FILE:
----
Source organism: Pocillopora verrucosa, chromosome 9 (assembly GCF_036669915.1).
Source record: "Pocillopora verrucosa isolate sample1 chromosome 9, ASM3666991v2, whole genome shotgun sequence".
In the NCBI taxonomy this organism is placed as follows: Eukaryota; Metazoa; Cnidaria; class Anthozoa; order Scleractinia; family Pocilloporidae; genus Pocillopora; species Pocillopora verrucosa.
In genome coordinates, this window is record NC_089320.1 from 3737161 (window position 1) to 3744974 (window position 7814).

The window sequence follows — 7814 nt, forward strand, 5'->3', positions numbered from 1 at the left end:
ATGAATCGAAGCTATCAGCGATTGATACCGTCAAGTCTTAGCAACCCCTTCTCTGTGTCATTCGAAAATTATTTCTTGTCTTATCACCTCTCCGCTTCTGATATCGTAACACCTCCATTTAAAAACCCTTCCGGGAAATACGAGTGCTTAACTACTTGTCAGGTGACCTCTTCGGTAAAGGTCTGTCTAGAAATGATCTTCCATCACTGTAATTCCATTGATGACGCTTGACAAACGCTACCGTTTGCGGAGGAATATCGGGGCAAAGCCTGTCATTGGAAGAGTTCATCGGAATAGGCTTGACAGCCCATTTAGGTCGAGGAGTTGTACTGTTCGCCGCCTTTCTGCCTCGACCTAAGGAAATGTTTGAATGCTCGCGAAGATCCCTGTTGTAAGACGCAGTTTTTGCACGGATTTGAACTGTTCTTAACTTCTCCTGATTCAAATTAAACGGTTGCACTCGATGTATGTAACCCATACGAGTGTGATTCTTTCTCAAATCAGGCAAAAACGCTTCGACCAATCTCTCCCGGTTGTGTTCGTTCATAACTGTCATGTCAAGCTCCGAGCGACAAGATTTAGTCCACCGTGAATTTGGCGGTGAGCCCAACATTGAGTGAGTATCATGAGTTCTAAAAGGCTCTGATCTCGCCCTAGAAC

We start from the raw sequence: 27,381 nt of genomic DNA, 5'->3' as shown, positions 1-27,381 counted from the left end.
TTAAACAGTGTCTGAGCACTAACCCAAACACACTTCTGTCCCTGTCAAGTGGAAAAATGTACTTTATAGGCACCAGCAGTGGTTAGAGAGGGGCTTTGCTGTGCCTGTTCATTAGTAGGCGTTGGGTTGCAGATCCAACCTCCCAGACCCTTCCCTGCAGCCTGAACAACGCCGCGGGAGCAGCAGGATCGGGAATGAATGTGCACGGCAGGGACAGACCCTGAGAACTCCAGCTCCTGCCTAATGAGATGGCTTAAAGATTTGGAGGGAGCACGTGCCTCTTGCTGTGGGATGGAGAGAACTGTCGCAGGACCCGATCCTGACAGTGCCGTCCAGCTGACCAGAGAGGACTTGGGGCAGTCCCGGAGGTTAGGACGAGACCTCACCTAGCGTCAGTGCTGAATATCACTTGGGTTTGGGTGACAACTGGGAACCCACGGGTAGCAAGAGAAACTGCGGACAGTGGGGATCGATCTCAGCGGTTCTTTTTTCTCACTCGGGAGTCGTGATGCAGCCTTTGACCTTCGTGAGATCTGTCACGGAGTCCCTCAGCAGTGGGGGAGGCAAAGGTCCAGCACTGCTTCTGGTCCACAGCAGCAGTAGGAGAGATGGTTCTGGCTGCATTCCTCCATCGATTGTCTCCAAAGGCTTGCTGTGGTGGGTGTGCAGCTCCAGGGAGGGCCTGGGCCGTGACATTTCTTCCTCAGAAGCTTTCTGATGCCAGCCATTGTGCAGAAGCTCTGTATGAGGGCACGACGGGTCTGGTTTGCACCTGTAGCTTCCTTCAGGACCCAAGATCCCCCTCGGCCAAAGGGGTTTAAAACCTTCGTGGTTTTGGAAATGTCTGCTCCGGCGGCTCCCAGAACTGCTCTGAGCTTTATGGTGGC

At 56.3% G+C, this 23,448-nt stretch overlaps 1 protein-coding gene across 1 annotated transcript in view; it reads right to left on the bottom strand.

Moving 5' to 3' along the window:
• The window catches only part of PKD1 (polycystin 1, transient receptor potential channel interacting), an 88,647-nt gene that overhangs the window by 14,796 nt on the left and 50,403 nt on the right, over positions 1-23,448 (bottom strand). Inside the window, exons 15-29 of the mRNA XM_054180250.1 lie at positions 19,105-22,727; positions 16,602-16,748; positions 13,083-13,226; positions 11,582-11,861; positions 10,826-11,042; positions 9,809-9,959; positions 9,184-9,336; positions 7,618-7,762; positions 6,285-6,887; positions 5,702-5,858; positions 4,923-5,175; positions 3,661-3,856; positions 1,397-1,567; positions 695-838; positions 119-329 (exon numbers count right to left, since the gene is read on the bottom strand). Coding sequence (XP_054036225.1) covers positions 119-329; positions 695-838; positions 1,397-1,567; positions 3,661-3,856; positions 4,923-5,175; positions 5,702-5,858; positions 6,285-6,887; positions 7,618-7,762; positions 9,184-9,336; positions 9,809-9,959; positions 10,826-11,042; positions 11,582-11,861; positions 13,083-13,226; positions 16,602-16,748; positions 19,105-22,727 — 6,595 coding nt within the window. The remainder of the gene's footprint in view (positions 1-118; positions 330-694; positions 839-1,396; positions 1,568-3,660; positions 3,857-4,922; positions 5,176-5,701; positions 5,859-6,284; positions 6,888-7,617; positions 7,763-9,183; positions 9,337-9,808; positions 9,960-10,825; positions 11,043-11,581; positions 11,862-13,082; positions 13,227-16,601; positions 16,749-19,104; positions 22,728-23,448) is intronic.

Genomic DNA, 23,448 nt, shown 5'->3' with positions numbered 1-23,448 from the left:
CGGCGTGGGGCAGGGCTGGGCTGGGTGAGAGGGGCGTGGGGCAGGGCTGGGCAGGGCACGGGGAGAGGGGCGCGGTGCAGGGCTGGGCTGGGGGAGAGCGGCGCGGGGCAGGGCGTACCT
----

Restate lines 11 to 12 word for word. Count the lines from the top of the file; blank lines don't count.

• The window catches only part of PKD1 (polycystin 1, transient receptor potential channel interacting), an 88,647-nt gene that overhangs the window by 14,796 nt on the left and 50,403 nt on the right, over positions 1-23,448 (bottom strand). Inside the window, exons 15-29 of the mRNA XM_054180250.1 lie at positions 19,105-22,727; positions 16,602-16,748; positions 13,083-13,226; positions 11,582-11,861; positions 10,826-11,042; positions 9,809-9,959; positions 9,184-9,336; positions 7,618-7,762; positions 6,285-6,887; positions 5,702-5,858; positions 4,923-5,175; positions 3,661-3,856; positions 1,397-1,567; positions 695-838; positions 119-329 (exon numbers count right to left, since the gene is read on the bottom strand). Coding sequence (XP_054036225.1) covers positions 119-329; positions 695-838; positions 1,397-1,567; positions 3,661-3,856; positions 4,923-5,175; positions 5,702-5,858; positions 6,285-6,887; positions 7,618-7,762; positions 9,184-9,336; positions 9,809-9,959; positions 10,826-11,042; positions 11,582-11,861; positions 13,083-13,226; positions 16,602-16,748; positions 19,105-22,727 — 6,595 coding nt within the window. The remainder of the gene's footprint in view (positions 1-118; positions 330-694; positions 839-1,396; positions 1,568-3,660; positions 3,857-4,922; positions 5,176-5,701; positions 5,859-6,284; positions 6,888-7,617; positions 7,763-9,183; positions 9,337-9,808; positions 9,960-10,825; positions 11,043-11,581; positions 11,862-13,082; positions 13,227-16,601; positions 16,749-19,104; positions 22,728-23,448) is intronic.

Genomic DNA, 23,448 nt, shown 5'->3' with positions numbered 1-23,448 from the left: